Professor Jenny Hocking (Image: AAP/Peter Rae)

Historian and Gough Whitlam biographer Jenny Hocking first applied to access the Palace Letters — sent between former governor-general Sir John Kerr and Buckingham Palace around the time of the Dismissal — in 2011. What ensued was a long campaign and legal fight. In this extract from her new book, she reflects on losing her appeal to the Full Federal Court last year, and taking the next step.

“If ever a case cried out for appeal to the High Court, it’s this one!” Bret Walker had said on reading the Full Federal Court’s judgment.

Tom Brennan was still chuckling at the recollection when we met in his chambers with solicitors from Corrs Chambers Westgarth soon after the Federal Court’s decision. We were there to discuss the prospects for an appeal to the High Court of Australia, and I was not at all convinced that any of them would want to continue.

The Full Federal Court majority decision seemed definitive — it was spearheaded by the chief justice, and both of those justices were expert in this field of administrative law, so it would be difficult to overturn. If the legal team felt there was no reasonable avenue for further appeal to the High Court of Australia, the case would end right there.

The most striking thing about an appeal to the High Court is the staggeringly low success rate — before you even walk in the door. It begins with an application for special leave to appeal: just 10% of those will succeed and go forward as an appeal to the High Court itself. Of those who apply for leave to appeal, around 40% are called to a hearing before two or three of the High Court justices, and only 25% of those heard are then granted leave to appeal.

If our application was among the 40% to be granted a special-leave hearing, each side would have 20 minutes to present its case for and against leave to appeal, with Bret Walker SC as my lead barrister given ten minutes additional time in reply. The justices would decide there and then whether leave was granted.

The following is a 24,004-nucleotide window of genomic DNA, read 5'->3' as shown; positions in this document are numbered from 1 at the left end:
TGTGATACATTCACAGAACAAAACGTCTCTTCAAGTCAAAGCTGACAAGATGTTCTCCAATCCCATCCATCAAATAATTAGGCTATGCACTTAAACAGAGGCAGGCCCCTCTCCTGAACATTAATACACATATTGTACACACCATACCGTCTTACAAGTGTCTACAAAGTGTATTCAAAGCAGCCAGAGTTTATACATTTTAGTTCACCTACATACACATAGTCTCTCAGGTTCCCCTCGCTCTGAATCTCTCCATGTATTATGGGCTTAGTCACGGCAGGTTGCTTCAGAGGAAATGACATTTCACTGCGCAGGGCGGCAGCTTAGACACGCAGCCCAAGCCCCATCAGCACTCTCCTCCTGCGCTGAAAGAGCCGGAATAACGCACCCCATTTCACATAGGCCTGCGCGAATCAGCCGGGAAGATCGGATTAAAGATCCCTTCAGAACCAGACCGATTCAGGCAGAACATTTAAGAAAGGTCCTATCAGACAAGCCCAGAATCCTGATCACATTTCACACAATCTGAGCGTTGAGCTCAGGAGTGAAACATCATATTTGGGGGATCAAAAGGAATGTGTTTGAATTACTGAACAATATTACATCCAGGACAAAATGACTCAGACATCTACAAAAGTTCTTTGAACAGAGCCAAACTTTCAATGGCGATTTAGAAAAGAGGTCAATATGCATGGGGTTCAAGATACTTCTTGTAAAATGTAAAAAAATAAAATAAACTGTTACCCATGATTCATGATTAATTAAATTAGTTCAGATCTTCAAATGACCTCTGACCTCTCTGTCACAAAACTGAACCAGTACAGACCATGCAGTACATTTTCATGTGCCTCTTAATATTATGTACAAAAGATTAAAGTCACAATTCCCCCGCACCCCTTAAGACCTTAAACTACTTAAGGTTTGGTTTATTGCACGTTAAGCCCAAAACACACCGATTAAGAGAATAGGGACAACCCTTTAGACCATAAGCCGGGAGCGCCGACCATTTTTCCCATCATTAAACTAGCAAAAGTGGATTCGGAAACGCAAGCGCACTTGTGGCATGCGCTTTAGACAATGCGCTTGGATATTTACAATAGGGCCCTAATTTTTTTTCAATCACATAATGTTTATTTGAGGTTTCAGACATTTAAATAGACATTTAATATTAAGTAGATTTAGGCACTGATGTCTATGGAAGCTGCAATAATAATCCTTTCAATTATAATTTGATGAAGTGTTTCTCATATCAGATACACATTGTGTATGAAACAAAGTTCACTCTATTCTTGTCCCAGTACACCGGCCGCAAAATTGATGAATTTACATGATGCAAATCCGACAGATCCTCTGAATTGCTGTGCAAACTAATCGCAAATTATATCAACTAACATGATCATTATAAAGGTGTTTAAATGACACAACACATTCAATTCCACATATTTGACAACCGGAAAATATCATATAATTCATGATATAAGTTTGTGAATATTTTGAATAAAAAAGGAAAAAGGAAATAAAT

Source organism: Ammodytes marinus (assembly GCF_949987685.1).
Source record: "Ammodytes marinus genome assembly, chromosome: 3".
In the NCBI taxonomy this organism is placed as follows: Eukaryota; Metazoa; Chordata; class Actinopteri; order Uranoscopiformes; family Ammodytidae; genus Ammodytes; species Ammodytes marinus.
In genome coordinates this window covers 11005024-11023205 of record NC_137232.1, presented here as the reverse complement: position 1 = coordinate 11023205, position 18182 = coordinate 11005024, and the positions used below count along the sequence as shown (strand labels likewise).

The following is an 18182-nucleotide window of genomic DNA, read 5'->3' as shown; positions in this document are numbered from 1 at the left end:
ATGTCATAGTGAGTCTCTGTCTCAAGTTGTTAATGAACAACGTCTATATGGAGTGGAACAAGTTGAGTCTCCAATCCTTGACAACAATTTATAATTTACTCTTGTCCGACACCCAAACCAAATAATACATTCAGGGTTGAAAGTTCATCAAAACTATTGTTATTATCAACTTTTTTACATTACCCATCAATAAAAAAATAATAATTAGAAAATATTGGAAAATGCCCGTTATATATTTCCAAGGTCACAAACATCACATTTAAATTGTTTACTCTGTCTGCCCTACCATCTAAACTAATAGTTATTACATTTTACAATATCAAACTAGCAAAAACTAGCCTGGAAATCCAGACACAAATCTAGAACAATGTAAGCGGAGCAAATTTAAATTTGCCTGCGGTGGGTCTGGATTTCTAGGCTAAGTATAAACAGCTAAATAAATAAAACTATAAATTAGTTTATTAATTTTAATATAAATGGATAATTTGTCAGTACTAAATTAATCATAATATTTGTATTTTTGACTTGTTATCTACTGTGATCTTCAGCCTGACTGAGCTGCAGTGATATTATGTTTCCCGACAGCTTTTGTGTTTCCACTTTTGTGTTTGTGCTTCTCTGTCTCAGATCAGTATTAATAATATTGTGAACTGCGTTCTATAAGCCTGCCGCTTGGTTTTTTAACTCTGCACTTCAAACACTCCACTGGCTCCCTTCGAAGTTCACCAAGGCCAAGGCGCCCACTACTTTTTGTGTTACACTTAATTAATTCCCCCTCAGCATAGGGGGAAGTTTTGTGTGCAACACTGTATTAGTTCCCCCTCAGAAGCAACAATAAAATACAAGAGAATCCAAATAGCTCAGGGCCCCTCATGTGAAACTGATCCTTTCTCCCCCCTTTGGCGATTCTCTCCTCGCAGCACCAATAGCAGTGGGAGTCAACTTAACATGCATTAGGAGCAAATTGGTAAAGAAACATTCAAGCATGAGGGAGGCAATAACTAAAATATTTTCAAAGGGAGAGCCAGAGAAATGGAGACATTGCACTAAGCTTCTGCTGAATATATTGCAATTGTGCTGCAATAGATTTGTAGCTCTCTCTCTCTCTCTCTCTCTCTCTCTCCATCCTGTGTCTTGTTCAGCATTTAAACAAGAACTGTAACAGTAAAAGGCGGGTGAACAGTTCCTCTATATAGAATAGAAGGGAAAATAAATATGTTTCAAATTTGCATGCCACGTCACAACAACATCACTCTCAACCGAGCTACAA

It sounded mercifully quick and clean. As to our prospects, Tom felt there was a strong chance that leave to appeal would be granted; the appeal itself, however, was more difficult to assess.

The case addressed significant matters of public interest about the interpretation and operation of the Archives Act that are fundamental to the workings of government, as well as access issues central to the transparency and accountability of those in public office. The Full Court’s interpretation of the Archives Act as carving out the records of the governor-general, when the text did not exclude them, provided further grounds.

The legal view was clear: there were strong grounds for appeal and, if I decided to go ahead with the appeal, they would all continue to work on the case on a pro bono basis. The apparent “convention of royal secrecy” had shielded the activities of the monarch and the monarchy across the Commonwealth nations for decades. It was impenetrable, and almost impossible to overcome. Few cases offered the possibility that we were now on the cusp of achieving — to challenge the Queen’s embargo over royal correspondence in Australia’s highest court.

If there was any way I could continue, I would. I had 30 days from the Full Court’s decision to make a decision on whether to appeal. I held to the line I had taken previously — if the legal advice was solid and the legal team was willing to continue on a pro bono basis, I would work through the risks, and the case would continue.

Besides, Justice Flick’s incisive, excoriating dissent had presented such clear points for appeal that it seemed almost impolite to refuse. On March 8, 2019, I filed an application for special leave to appeal to the High Court of Australia.

This is an edited extract from The Palace Letters: The Queen, the governor-general, and the plot to dismiss Gough Whitlam by Jenny Hocking (Scribe, $32.99), out now.

Peter Fray

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